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Identification and molecular characterization of novel viruses in Ugandan cattle.
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  • Lawrence Mugisha,
  • Stephen Balinandi,
  • Juliette Hayer,
  • Harindranath Cholleti,
  • Michelle Wille,
  • Julius J. Lutwama,
  • Maja Malmberg
Lawrence Mugisha
Makerere University

Corresponding Author:[email protected]

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Stephen Balinandi
Uganda Virus Research Institute
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Juliette Hayer
Sveriges lantbruksuniversitet Biblioteket Uppsala
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Harindranath Cholleti
Sveriges lantbruksuniversitet Biblioteket Uppsala
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Michelle Wille
The University of Sydney School of Medical Sciences
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Julius J. Lutwama
Uganda Virus Research Institute
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Maja Malmberg
Sveriges lantbruksuniversitet Biblioteket Uppsala
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Abstract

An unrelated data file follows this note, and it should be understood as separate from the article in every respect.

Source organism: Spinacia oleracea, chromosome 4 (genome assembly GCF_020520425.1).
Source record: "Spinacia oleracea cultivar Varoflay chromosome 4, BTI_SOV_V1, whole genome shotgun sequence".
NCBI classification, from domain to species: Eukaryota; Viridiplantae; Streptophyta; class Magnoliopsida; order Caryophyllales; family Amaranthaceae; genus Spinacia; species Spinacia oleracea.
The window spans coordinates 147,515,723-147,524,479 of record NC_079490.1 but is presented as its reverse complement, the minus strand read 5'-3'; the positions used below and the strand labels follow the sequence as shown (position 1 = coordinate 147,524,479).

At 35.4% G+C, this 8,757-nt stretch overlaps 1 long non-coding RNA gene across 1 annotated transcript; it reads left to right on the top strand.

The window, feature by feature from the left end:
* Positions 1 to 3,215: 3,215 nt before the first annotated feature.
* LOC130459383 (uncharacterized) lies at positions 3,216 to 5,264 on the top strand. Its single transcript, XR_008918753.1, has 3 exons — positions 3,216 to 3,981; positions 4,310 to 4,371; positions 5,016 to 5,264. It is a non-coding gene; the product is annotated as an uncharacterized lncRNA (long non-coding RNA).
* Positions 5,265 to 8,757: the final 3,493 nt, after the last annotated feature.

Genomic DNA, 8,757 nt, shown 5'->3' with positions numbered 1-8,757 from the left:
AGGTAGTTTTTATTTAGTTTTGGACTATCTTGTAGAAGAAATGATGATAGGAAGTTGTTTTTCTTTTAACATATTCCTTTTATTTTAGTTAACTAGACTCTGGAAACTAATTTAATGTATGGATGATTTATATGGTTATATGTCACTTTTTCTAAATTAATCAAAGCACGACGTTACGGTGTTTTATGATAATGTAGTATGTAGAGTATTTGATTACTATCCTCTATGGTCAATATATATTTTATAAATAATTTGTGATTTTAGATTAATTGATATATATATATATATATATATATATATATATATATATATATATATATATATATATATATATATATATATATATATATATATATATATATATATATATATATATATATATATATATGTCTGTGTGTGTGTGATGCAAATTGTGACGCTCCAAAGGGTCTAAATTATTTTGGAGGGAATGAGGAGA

The risk for the emergence of novel viral zoonotic diseases in Uganda is high due to favourable climatic conditions, high biodiversity, and attendant anthropogenic factors, thus warranting a broad investigation of potential disease-causing agents in animals. In this study, we aimed to identify and characterize viruses in blood samples from cattle from five selected districts of Uganda (Kasese, Hoima, Gulu, Soroti and Moroto), using both pan-PCR and metagenomic RNA sequencing approaches. From a total of 175 blood samples, we identified 8 viral species belonging to 4 families ( Flaviviridae, Peribunyaviridae, Reoviridae and Rhabdoviridae) and 6 genera ( Hepacivirus, Pestivirus, Orthobunyavirus, Coltivirus, Dinovernavirus and Ephemerovirus). Four of the identified viruses were novel and have been tetantively named as Zikole virus (Family: Flaviviridae), Zeboroti virus (Family: Reoviridae), Zebtine virus (Family: Rhabdoviridae) and Kokolu virus (Family: Rhabdoviridae). In addition, Bovine hepacivirus, Obodhiang virus and Schmallenberg virus were detected for the first time in Ugandan cattle. We also identified Aedes pseudoscutellaris reovirus, a hitherto insect-specific virus, in animals from Kasese and Hoima districts, respectively. Our findings reveal that cattle in Uganda harbor a broad range of viruses including novel viruses of unknown zoonotic potential. These results highlight potential serious implications for the management of animal health and their productivity while protecting the public from risks of zoonotic disease transmission.